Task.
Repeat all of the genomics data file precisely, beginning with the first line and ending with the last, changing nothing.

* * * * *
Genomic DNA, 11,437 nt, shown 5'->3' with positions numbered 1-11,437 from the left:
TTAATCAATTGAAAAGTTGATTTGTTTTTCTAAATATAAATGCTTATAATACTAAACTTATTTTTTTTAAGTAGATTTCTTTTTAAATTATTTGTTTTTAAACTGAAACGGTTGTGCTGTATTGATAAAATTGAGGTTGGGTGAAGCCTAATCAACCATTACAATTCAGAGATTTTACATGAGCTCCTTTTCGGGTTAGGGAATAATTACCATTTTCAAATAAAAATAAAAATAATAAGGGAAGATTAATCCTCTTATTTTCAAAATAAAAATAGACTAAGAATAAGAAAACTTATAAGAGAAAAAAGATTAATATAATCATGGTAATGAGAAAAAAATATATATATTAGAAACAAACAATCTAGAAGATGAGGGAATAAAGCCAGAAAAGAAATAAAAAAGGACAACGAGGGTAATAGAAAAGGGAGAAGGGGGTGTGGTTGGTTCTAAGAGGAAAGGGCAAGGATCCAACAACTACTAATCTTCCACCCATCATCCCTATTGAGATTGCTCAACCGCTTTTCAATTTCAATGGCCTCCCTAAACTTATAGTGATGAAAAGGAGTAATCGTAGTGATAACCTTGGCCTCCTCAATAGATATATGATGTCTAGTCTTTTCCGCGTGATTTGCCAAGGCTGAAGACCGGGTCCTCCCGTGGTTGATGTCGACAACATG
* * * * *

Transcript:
Genomic DNA, 11,437 nt, shown 5'->3' with positions numbered 1-11,437 from the left:
TTAATCAATTGAAAAGTTGATTTGTTTTTCTAAATATAAATGCTTATAATACTAAACTTATTTTTTTTAAGTAGATTTCTTTTTAAATTATTTGTTTTTAAACTGAAACGGTTGTGCTGTATTGATAAAATTGAGGTTGGGTGAAGCCTAATCAACCATTACAATTCAGAGATTTTACATGAGCTCCTTTTCGGGTTAGGGAATAATTACCATTTTCAAATAAAAATAAAAATAATAAGGGAAGATTAATCCTCTTATTTTCAAAATAAAAATAGACTAAGAATAAGAAAACTTATAAGAGAAAAAAGATTAATATAATCATGGTAATGAGAAAAAAATATATATATTAGAAACAAACAATCTAGAAGATGAGGGAATAAAGCCAGAAAAGAAATAAAAAAGGACAACGAGGGTAATAGAAAAGGGAGAAGGGGGTGTGGTTGGTTCTAAGAGGAAAGGGCAAGGATCCAACAACTACTAATCTTCCACCCATCATCCCTATTGAGATTGCTCAACCGCTTTTCAATTTCAATGGCCTCCCTAAACTTATAGTGATGAAAAGGAGTAATCGTAGTGATAACCTTGGCCTCCTCAATAGATATATGATGTCTAGTCTTTTCCGCGTGATTTGCCAAGGCTGAAGACCGGGTCCTCCCGTGGTTGATGTCGACAACATG